Saturday, September 21, 2013

Photo Chart of Olga's Ancestors

A single click on this picture will enlarge it; otherwise it is pretty difficult to see.

That's my Mom on the left. It used to be the fashion, among Mormon genealogists, to create an 8 1/2 by 14 inch looseleaf book to keep track of the ancestors. Printed sheets were available to fill in with the names and dates. The slots were numbered and when you ran out of space, you took the last persons and started a numbered sheet for each of them. And so on. Our book was about three inches thick and also contained typescripts of pioneer reminiscences. Mom took the book apart later on for other projects, As you can guess, even from this chart, she usually kept working on things until neatness was lost.

This is a scan of a photocopy (I have no idea where the original is) of a picture chart that Mom made for our book. As you can see, there is only room for a few generations back on a page; in this case it correlates well with the birth of photography. The outline on the right was taken from a silhouette. And the guy under the silhouette is a photo of a statue! For some of these people, there is no extant likeness, or only this one. I would love to see copies of similar charts from other families, if you know of them. If you would be willing to share one with me, send me a message. I know at least one story about most of the people on this chart (just ask me!) and a photo or likeness is a really nice hook to hang one's information on.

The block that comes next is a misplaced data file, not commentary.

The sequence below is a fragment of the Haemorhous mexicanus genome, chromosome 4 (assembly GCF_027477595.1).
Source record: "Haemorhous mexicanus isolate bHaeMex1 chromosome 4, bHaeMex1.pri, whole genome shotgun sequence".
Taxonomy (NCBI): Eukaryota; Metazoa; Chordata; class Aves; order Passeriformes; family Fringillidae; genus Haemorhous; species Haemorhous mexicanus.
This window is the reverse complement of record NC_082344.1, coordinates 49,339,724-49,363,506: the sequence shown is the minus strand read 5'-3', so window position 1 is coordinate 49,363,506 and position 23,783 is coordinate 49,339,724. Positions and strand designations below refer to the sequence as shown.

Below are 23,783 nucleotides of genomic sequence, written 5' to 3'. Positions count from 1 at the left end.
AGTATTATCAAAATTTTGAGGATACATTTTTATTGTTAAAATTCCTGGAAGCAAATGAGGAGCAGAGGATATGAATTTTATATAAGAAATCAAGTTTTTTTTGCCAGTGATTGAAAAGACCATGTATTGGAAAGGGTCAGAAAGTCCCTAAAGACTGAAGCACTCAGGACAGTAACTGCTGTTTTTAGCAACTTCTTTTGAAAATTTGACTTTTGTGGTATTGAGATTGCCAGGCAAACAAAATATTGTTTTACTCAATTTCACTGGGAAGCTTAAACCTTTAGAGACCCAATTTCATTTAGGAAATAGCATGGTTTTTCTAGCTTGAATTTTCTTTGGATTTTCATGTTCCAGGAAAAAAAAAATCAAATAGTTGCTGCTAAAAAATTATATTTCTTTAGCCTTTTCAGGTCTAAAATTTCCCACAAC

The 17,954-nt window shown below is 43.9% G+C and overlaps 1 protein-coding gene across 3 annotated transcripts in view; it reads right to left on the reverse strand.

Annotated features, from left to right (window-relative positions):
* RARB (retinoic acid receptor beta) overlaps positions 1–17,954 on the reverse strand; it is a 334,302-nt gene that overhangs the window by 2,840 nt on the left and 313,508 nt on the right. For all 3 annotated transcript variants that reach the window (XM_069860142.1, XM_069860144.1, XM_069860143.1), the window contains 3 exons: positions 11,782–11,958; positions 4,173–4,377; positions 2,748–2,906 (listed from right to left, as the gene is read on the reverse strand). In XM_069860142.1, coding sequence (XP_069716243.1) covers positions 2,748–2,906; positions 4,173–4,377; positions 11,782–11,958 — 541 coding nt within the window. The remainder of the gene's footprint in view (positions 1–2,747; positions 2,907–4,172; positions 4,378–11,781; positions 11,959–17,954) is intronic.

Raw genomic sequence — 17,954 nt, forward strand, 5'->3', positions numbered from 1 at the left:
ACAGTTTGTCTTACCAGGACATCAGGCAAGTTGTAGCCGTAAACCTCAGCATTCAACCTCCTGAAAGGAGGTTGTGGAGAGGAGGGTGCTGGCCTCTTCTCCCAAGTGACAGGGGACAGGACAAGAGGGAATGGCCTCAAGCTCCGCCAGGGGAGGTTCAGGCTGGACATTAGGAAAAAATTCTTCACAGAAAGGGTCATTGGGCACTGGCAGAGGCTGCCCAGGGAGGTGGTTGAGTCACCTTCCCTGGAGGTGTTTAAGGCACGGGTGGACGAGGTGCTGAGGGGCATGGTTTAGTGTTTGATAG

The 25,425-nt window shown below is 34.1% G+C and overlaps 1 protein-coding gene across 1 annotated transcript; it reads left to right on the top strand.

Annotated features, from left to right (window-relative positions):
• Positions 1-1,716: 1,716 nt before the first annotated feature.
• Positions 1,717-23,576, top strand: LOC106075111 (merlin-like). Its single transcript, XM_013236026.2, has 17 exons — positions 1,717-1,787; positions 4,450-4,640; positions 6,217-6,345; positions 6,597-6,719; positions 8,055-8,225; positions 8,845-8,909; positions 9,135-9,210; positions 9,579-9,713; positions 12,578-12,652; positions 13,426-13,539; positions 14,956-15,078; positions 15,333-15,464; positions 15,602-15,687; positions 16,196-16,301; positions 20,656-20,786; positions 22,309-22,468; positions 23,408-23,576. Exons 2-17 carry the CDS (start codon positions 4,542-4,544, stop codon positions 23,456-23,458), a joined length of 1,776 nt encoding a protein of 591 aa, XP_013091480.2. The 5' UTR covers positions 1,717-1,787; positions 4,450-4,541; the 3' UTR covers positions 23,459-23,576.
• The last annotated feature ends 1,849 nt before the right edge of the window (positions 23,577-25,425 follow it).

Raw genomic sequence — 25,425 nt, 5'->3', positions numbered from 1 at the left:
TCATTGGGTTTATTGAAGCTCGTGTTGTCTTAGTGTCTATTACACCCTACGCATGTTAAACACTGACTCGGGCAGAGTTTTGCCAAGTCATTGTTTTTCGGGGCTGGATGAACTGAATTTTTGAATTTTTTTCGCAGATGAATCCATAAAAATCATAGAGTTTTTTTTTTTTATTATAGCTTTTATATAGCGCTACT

There are no direct descendants of Edvard Grieg (although there are pictures in Wikipedia) since his only child died very young of meningitis. This poem is for anyone who loves his music! Or who loves poems that are funny and serious at the same time. From a poet who has been one of my top favorites for 30 years. They finally got around to giving Transtromer the Nobel Prize for Poetry in 2011!


I, Edvard Grieg, moved free among men.
I joked a lot, read the papers, often on tour.
I conducted the orchestra.
The auditorium and its lights shuddered with each triumph
                            like a train ferry pushing in to dock.

I have holed myself up here to butt heads with silence.
My work hut is small.
The grand piano fits as rubbing-tight in here as a swallow
                             under a roof shingle.

The steep and lovely mountain slopes are silent most of the time.
There is no path
but there is a wicket that sometimes opens
and a peculiar light leaks in directly from the trolls.


And hammer blows in the mountain came
came one spring night into our room
disguised as heartbeats.

The year before I die I shall send out four hymns
                              to track down God.
But it begins here.
A song about that which is near.

That which is near.

Battlegrounds within us
where we Bones of the Dead
fight to come alive.

Tomas Transtromer, translated from the Swedish by May Swenson with Leif Sjoberg  in Windows and Stones; Selected Poems, pages 29-30.

Try writing a poem in the voice of a musician. Since you will have to translate that into words, you will get a different kind of poem than if you wrote about a writer. Or you could write about Rebecca Thorne at the top right in the lovely frilly cap. The Bones of the dead will appreciate it.

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